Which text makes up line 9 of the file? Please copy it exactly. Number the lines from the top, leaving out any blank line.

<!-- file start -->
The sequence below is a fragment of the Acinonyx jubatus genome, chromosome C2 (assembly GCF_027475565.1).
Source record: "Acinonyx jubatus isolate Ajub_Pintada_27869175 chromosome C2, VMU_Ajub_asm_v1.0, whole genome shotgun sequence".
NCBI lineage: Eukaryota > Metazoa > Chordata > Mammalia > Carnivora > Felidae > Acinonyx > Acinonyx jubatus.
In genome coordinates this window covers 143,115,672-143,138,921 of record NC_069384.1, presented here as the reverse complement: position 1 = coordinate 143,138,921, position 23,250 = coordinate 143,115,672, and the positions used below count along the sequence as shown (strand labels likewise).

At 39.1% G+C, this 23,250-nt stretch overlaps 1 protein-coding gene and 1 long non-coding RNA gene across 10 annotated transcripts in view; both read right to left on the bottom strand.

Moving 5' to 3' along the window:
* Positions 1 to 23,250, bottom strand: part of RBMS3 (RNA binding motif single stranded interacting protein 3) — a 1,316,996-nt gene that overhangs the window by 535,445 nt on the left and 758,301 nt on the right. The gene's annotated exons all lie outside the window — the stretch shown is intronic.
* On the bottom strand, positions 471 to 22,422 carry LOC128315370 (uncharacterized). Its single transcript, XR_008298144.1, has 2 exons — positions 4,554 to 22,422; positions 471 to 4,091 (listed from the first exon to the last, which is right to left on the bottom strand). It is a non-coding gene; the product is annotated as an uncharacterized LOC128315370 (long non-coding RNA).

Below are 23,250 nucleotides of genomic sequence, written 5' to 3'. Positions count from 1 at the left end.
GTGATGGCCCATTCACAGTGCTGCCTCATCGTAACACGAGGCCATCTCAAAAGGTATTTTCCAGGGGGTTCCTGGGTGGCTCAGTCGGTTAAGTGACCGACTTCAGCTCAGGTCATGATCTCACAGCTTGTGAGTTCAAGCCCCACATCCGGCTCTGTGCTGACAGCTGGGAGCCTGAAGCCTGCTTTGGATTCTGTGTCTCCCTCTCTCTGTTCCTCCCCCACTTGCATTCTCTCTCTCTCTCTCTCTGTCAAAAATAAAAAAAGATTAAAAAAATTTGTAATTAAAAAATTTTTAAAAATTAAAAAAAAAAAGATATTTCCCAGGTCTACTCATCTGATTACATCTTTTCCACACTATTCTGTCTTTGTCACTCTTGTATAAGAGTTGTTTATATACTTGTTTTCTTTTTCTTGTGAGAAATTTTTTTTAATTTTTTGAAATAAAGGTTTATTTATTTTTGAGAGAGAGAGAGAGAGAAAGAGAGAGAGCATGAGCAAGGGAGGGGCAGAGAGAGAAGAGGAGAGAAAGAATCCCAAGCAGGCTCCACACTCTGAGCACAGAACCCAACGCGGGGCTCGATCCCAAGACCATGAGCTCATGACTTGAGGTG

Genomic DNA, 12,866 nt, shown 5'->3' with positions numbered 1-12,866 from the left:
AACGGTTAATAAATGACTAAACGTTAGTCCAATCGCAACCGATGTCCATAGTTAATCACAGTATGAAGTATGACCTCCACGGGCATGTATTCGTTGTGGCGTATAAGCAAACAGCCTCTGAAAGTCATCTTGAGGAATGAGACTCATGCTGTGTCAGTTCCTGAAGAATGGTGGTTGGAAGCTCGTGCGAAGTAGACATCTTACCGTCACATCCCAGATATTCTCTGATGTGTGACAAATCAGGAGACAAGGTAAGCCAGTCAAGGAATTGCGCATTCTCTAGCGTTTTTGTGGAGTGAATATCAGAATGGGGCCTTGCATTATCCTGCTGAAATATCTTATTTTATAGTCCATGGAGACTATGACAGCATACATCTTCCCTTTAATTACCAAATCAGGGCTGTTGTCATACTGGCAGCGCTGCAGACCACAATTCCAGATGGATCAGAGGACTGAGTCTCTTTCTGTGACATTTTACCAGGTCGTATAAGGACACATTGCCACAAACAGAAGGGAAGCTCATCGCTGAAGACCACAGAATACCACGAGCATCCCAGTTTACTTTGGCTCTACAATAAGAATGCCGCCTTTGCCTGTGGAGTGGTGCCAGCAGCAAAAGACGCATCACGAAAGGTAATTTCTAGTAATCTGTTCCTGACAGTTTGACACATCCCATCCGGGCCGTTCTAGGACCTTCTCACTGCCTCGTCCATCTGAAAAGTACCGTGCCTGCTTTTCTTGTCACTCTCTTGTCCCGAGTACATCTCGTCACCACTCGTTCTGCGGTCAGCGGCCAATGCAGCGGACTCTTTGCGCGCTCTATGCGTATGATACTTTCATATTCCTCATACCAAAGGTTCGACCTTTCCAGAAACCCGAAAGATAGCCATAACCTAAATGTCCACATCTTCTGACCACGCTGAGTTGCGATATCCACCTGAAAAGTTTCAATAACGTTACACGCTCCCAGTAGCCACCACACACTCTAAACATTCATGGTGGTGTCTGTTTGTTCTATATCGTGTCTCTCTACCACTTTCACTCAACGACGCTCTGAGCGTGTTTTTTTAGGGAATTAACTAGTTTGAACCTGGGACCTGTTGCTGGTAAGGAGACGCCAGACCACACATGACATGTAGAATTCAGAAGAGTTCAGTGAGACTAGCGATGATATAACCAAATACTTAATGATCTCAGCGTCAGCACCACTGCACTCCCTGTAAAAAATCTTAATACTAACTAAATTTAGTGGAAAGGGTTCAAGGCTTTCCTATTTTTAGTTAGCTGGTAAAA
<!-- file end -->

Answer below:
Below are 23,250 nucleotides of genomic sequence, written 5' to 3'. Positions count from 1 at the left end.